Dear Publishers of the World,
Now, maybe one of you is already on it. And if so, thank you, and good on you, and you’ll be seeing my money soon. If not, let’s talk. Bill Cunningham. Have you heard of him? He’s the original street style photographer, the ultimate insider/outsider advocate of fashion. An award-winning documentary was recently made about him. He is still with us: 83 years old and documenting our dress as diligently as ever.
Bill Cunningham is the man we’ve been stalking this New York Fashion Week. Not because we want to be shot by him but because we want to see as he sees. “It’s not what I think, it’s what I see,” he said of his photo curation. For nearly five decades, Bill Cunningham has been photographing the way we dress, from the aspirational fashion of the runways to the embodied dress of the street. His magazine career started in the 1960s at Women’s Wear Daily and then onto Time and the Chicago Tribune. In the 1980s, he traded paychecks for extra page space at Details. He was published extensively, generously, in Visionaire through the 1990s. The New York Times has been his home for some time. His street style photo-collage column “On The Street” (“The best fashion show is definitely on the street. Always has been and always will be.”) has been running in that paper for nearly two decades.
At VFiles, a New York-based digital archive of fashion print media, I had the opportunity to page through Cunningham’s early work for Details and Visionaire. It is history, culture, sociology, beauty. This is why I am writing you. Cunningham’s eye is discerning but not discriminating. He looks upon vagabond downtown looks as he does upon uptown pristinity, understanding the sociology of dress but seeking beauty above all else. He appreciates form, color, and texture in cloth. He spots trends as they are performed, before they are published for purchase. Accepting the award of Officier de l’ordre des Arts et des Lettres from the French Ministry of Culture, he expressed through a throat in tears, “It’s as true today as it ever was, he who seeks beauty will find it.” He finds beauty for us.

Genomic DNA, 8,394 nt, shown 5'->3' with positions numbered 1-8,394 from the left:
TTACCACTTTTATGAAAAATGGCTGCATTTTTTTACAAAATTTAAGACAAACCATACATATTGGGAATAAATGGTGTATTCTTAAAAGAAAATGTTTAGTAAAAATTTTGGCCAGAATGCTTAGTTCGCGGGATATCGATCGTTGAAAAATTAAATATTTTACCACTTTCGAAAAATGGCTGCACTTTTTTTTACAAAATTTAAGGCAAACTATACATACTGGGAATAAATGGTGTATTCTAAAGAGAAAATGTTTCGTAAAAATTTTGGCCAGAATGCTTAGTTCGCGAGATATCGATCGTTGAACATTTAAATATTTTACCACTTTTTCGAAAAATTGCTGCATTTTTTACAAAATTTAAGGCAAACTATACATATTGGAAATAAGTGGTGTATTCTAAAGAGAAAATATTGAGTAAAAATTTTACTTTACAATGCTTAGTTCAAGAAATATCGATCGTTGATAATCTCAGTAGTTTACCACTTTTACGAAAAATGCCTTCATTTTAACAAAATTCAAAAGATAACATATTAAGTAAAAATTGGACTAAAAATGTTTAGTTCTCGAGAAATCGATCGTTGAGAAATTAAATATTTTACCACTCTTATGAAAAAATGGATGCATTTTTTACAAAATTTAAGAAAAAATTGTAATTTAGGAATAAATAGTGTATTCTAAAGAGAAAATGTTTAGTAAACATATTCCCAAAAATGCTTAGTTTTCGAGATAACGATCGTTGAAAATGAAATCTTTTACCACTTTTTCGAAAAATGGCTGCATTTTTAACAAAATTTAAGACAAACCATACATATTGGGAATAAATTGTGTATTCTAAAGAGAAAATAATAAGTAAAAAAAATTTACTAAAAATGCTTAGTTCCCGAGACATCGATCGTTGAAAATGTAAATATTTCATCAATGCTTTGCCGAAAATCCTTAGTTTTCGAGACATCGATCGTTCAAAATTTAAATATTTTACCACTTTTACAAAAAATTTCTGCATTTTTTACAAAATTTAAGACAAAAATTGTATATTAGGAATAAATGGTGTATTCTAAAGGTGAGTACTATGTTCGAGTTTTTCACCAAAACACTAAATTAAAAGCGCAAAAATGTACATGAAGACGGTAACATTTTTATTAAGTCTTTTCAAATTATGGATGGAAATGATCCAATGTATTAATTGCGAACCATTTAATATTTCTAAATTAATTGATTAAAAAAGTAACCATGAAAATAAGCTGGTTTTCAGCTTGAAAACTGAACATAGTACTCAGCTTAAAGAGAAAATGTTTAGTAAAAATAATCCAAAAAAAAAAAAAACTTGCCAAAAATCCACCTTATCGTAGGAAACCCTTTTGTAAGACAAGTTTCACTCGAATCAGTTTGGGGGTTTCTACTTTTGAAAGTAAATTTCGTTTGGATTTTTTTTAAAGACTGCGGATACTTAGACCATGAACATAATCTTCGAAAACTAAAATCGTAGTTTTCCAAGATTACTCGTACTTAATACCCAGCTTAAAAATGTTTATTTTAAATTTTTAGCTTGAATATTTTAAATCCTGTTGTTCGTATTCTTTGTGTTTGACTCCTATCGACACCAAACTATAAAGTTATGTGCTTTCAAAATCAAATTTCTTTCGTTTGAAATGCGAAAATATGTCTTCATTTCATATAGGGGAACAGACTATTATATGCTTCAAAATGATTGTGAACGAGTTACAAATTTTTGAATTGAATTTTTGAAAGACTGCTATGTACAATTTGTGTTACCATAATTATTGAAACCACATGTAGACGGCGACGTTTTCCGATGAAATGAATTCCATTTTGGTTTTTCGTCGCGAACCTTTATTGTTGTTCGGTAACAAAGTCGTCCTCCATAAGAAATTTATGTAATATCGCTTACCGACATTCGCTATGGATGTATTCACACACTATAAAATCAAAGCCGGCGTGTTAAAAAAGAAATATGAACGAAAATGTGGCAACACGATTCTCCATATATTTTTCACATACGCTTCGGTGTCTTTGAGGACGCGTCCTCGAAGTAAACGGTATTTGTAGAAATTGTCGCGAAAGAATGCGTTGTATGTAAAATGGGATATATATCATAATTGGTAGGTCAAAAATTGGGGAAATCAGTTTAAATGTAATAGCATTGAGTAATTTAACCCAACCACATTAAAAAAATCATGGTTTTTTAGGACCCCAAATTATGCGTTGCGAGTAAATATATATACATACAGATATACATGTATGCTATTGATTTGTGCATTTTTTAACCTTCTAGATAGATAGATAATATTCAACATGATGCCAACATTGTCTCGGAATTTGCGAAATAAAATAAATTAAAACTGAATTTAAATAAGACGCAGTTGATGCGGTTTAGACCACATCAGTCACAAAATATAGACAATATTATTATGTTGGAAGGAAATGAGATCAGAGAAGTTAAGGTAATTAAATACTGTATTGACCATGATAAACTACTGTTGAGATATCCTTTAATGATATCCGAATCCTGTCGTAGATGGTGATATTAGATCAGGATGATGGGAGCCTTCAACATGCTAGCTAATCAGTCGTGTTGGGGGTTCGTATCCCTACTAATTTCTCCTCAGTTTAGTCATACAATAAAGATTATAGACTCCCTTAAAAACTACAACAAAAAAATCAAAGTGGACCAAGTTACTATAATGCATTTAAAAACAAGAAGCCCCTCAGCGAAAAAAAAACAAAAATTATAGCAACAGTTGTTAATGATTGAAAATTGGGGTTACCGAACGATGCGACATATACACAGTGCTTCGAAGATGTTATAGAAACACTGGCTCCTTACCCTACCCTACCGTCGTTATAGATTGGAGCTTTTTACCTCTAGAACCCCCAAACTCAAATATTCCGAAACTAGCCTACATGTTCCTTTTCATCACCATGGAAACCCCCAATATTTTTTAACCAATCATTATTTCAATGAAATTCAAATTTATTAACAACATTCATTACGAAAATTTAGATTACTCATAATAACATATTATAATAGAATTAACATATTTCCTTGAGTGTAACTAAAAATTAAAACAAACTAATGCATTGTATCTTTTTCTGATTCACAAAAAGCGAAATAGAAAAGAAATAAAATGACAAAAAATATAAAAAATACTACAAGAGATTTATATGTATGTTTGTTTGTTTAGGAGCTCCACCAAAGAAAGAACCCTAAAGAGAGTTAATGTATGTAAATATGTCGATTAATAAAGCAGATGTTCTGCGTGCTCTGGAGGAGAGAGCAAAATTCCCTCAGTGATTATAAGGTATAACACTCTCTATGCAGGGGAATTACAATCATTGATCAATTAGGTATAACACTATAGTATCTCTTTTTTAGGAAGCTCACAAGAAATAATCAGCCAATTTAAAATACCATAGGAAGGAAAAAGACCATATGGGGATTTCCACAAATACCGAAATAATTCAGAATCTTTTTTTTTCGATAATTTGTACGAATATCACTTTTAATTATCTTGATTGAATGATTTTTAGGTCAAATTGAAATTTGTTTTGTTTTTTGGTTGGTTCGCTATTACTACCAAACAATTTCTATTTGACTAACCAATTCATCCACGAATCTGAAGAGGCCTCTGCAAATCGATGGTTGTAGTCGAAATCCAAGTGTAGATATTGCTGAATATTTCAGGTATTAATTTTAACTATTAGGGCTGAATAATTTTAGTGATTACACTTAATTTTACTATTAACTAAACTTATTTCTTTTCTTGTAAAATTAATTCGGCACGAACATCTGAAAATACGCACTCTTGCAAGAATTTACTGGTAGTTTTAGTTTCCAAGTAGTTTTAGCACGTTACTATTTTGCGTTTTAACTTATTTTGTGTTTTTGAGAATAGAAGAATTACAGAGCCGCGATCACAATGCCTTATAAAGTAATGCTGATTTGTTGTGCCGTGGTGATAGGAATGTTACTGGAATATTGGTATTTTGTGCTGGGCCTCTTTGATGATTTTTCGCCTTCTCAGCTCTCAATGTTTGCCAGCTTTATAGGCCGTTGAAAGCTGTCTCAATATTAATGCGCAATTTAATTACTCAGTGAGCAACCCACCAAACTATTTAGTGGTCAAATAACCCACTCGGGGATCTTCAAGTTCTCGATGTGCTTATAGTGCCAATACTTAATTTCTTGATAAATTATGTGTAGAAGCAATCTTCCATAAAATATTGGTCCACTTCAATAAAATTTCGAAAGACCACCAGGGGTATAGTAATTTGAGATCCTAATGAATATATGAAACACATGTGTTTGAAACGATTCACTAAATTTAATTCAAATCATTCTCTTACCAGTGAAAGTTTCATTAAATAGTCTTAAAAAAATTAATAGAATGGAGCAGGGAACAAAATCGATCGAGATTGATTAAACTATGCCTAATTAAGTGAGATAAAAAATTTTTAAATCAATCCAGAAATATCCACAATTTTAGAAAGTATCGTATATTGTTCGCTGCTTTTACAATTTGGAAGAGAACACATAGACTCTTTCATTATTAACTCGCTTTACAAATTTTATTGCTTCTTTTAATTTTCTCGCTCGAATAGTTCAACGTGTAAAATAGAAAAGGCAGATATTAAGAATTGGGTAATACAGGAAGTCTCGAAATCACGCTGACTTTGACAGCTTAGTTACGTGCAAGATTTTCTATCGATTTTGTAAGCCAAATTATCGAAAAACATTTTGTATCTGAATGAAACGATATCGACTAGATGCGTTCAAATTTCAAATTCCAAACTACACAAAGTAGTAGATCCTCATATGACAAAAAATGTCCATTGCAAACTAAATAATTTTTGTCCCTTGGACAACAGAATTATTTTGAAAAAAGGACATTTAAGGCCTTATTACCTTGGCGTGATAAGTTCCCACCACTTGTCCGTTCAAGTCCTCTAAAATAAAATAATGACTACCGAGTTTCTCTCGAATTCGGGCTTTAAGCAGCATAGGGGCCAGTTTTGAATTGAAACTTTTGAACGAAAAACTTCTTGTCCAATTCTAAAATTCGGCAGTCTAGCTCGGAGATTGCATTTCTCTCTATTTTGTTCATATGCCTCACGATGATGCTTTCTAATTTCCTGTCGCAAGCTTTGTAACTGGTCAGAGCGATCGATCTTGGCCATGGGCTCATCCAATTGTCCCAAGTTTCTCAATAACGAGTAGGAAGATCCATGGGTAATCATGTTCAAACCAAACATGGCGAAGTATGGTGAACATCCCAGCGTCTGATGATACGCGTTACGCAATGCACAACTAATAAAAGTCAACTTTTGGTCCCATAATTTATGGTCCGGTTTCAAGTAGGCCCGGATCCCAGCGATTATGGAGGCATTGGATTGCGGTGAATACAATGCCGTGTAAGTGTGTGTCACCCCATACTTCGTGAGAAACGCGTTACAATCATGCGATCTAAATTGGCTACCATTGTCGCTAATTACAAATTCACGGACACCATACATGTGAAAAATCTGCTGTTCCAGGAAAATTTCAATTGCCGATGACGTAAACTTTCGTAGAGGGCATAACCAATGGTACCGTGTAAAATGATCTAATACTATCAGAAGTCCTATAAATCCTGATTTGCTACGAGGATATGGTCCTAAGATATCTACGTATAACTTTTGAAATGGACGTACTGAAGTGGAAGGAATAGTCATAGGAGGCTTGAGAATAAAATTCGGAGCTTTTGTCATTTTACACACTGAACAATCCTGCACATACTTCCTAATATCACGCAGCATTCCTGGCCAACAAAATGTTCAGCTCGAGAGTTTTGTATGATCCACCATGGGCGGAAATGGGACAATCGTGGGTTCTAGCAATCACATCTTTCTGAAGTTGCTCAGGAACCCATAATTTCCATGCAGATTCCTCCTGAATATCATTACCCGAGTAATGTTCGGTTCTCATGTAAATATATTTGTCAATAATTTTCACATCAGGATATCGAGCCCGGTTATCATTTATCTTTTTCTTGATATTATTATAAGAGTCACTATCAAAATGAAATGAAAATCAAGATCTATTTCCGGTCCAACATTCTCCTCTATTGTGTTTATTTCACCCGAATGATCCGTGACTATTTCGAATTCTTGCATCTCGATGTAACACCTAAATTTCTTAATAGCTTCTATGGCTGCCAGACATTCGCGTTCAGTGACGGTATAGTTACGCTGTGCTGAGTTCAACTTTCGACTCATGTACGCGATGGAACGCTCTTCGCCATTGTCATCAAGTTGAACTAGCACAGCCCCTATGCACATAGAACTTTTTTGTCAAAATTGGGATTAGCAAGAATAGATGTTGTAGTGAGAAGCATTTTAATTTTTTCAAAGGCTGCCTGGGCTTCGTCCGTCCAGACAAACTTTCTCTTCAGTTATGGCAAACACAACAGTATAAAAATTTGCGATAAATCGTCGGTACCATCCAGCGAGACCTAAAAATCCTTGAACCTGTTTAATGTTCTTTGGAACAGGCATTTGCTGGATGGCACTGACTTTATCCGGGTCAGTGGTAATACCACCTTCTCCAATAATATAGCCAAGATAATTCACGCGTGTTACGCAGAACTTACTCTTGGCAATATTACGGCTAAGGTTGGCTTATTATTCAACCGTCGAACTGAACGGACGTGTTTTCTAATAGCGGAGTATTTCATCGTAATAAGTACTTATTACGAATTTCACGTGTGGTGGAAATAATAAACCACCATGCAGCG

Oscar de la Renta noted that, “More than anyone else in the city, Bill has the whole visual history of the last 40 or 50 years of New York. It’s the total scope of fashion in the life of New York.” Cunningham has always published in ephemeral media, magazines and newspaper. He still shoots in film. The stories he has told over the years (“I’m writing with pictures—that’s what I always tell them.”) amount to a half-century of fashion history. But this history is hard to access, dispersed across periodical titles, which are held in private archives or fading to brown in boxes forgotten.
On Vfiles, you can see some of what I’m talking about. High-res images from Details’ early days and the complete Visionaire archive are available on the site. In an editorial from Details No. 3 (1983), Cunningham remarks, of the street style scene, “The liberated thinkers seen on these pages are far removed from the cookie-cutter production of Seventh Avenue, opening new doors so others can safely follow. What we see here is the real original — as close to the art of dressing as you will find anywhere.” We want the real original Bill Cunningham. Publishers, consider this project: Bill Cunningham’s archives, edited and printed, bound in book form.
Until then, we’ll be on the lookout for the photographer’s signature bicycle and royal blue work jacket. We’ll be enjoying “On the Street” and the beauty of Bill’s eye wherever we can find it.
Fiona and Bullett